How to Stay Out of Office Politics

Don’t let yourself get caught up in office politics. Here are some strategies for keeping outside the fray.

Anyone who’s ever worked in an office for longer than five minutes knows that the work world can be exactly like high school – but with paycheques instead of grades. Or at least, that’s how it can sometimes seem. Office politics and pettiness generally exist on a continuum, but regardless of the industry, most workplaces are plagued by some degree of gossip and drama among employees and managers.

You’re always going to get along with some colleagues better than others. But the key to your success as an accounting and finance professional is to avoid the politics at all costs. Involving yourself in office drama will tarnish your personal and professional reputation, lower your productivity, and weaken the morale of the entire organization. Here, then, are some tips on how to stay in your lane.

Maintain boundaries 

It’s all well and good to be friendly with your colleagues (and if you’re a manager, you might want to make an extra effort to schmooze with your team). But if you treat the people you work with like you do your Friday night drinking buddies, don’t be surprised if things get complicated sooner or later.

It’s important to draw some hard-and-fast lines between work and personal life. That means, for example, keeping your romantic life to yourself – and out of lunchroom chitchat. It also means limiting your bosses’ access to your profile on Facebook (as well as observing good social media etiquette). The less you broadcast the intimate details of your private life throughout the office, the less grist you’ll provide for the gossip mill. That way, you’ll stand a better chance of keeping your professional image intact.

Sure, you’re bound to seriously click with a co-worker or two, to the point where you become legitimate friends outside of the office. Just make sure you can trust the person before you spill your guts. And always save the really juicy gabfests for after work.

Involving yourself in office drama will tarnish your personal and professional reputation, lower your productivity, and weaken the morale of the entire organization.

Avoid the cliques 

The tendency to form alliances and posses is natural (see Mean Girls), especially in a high-stress environment like work, which is typically rife with competition and hierarchy. The feeling of belonging you get from a work clique certainly provides a sense of welcome security. But there’s an ugly flip side: that warm and fuzzy feeling often can’t be achieved unless certain “undesirable” individuals are excluded from the group – whether intentionally or not.

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Not only is this behaviour petty and childish, but it can serve to spread jealousy and resentment throughout the workplace. Instead, practice being a social butterfly. Show interest in, and be equally friendly, to everyone on the team, regardless of their station. Not only is it the right thing to do, but ensuring that you’re in people’s good books across departments should prove fruitful if and when you’re looking to transition within the company. It will also help your networking opportunities.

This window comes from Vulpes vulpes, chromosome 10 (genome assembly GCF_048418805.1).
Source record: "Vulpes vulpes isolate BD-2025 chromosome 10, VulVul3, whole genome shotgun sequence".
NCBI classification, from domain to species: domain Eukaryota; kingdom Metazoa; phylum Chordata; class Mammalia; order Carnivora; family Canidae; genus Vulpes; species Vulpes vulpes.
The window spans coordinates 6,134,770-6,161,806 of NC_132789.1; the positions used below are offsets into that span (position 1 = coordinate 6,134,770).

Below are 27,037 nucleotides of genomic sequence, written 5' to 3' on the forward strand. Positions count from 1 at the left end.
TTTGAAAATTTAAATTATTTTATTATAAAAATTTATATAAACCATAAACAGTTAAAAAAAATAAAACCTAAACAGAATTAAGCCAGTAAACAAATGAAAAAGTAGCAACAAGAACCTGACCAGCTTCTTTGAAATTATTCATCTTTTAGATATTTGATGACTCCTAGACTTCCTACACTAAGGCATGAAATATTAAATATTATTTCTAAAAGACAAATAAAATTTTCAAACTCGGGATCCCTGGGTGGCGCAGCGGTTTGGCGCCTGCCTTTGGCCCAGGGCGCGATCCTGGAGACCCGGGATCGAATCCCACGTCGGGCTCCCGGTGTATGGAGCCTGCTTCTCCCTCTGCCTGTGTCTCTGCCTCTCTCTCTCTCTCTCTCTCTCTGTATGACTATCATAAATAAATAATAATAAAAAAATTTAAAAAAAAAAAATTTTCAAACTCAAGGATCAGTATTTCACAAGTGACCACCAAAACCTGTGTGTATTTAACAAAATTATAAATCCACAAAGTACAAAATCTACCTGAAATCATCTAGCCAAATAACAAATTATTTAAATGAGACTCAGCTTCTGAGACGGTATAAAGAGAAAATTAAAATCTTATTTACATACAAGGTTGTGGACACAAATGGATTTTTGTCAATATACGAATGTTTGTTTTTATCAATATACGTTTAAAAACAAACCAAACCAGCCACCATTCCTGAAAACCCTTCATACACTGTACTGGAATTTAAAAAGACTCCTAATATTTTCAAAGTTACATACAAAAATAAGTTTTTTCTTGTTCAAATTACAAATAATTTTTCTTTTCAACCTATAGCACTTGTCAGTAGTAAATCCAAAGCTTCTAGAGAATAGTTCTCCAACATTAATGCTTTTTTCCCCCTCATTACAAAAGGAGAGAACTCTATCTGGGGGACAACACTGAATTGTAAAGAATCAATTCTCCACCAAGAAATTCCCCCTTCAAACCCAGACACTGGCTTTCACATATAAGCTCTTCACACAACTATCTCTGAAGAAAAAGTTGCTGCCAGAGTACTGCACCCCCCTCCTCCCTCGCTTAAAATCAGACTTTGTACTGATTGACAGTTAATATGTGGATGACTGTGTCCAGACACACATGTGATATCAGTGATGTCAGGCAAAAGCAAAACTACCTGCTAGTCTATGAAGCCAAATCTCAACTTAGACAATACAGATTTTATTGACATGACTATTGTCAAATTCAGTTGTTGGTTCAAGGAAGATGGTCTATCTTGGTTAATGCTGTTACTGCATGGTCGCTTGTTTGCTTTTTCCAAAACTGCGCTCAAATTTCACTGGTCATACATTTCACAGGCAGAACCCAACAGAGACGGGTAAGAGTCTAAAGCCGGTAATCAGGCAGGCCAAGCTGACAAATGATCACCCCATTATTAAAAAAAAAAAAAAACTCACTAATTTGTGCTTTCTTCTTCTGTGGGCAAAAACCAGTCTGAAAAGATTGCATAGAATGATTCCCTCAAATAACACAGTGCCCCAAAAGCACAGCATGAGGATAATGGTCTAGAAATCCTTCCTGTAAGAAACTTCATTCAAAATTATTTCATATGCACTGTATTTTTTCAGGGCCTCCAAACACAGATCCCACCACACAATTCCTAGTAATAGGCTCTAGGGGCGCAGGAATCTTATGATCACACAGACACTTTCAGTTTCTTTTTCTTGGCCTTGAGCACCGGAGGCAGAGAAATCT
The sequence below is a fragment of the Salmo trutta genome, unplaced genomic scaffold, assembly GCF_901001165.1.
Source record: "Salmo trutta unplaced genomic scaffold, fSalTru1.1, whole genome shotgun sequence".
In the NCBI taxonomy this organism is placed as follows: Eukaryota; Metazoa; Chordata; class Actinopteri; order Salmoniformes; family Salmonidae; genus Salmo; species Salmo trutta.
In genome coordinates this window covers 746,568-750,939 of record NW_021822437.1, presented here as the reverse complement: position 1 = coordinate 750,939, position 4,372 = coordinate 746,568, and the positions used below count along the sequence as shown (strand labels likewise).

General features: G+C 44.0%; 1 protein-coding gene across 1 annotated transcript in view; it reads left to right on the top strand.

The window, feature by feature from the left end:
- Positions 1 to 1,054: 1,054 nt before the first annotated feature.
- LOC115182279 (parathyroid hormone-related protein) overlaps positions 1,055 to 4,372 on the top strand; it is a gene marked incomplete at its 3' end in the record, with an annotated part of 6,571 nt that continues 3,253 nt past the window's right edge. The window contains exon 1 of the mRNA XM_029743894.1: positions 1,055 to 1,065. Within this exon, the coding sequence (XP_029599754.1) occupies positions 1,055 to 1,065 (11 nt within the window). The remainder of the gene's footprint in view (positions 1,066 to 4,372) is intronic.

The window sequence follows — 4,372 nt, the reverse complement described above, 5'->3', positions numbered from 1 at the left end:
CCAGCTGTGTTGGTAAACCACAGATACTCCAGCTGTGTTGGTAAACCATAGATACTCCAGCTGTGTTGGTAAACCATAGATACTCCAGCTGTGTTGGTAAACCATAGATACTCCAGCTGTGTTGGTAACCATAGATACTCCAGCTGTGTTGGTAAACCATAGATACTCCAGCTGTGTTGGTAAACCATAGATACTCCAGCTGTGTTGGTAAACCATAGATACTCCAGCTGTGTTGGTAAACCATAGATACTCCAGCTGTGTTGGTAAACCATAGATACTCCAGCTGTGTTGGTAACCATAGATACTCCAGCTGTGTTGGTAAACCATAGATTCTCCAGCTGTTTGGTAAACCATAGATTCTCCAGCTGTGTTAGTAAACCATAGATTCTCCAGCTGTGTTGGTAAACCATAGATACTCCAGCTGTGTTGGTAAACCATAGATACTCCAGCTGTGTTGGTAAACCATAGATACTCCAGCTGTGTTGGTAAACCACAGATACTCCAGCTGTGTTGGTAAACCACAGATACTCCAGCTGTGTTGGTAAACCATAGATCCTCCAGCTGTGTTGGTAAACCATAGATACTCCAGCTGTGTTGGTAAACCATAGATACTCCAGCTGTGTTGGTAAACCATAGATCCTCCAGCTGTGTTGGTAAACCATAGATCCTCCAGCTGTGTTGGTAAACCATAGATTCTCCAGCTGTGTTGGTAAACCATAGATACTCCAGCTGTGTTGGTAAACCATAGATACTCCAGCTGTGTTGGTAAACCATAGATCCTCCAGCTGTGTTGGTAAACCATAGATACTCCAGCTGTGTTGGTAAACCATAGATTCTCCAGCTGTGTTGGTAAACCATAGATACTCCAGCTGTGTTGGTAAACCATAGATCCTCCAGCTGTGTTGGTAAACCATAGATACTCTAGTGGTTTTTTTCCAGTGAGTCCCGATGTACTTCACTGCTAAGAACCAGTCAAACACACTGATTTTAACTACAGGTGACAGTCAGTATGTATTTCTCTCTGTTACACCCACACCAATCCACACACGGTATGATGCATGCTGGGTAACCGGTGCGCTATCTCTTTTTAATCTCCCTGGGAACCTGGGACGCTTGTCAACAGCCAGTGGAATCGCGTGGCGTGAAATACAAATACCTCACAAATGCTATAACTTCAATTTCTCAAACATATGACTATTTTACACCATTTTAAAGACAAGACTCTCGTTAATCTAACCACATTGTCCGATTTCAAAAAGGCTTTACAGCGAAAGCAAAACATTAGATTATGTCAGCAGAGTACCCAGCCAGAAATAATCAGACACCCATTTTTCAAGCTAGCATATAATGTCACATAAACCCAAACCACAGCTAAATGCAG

Don’t stoop to the level of others

The office is often a fertile ground for whispering campaigns, where people engage in nasty gossip and talk behind each other’s backs. While this can be a tempting way to bond with others or blow off steam when someone’s ticked you off, it’s not in your professional interests to participate in this kind of thing. It’s a small world: the things you say about the people you work with will almost certainly get back to them one way or another, making you look bad and potentially even jeopardizing your job. And it’s bad for your karma, to boot.

The less you broadcast the intimate details of your private life throughout the office, the less grist you’ll provide for the gossip mill.

Not stooping to their level also means taking the high road and remaining polite and professional in the midst of conflict. Some difficult co-workers might come at you with rude, sarcastic, or aggressive behavior; a bullying boss may scream at you. You can’t control their actions, but you can control yours. By responding in kind, you risk developing a bad reputation or having your words twisted out of context by others. You’re far better off gritting your teeth and turning the other cheek.

Don’t be shy about your principles

Once you’ve decided you want nothing to do with the gossip, maliciousness, and drama in your workplace, stick to your guns. Don’t be afraid to spell out your principles to others (respectfully, of course). If a group of your co-workers are dissecting another colleague’s character or personality and solicit your opinion, expecting you to chime in with your own grievances and insults, head off the awkwardness outright. Gently explain that you’ve decided not to talk about people at work. It may feel slightly uncomfortable at first, but ultimately, the gossipers won’t be fixating on your behavior – they’ll be too busy feeling sheepish about their own. And when all else fails, smile.

 

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Workplaces can feel a whole lot like high school at times, but that doesn’t mean you have to act like a teenager. By setting boundaries and making firm decisions about the kind of behaviour you simply won’t tolerate or engage in, you’ll be far more happy and successful in your finance job. Let your success do the talking.

Have other advice for staying out of office politics? Leave a comment below!

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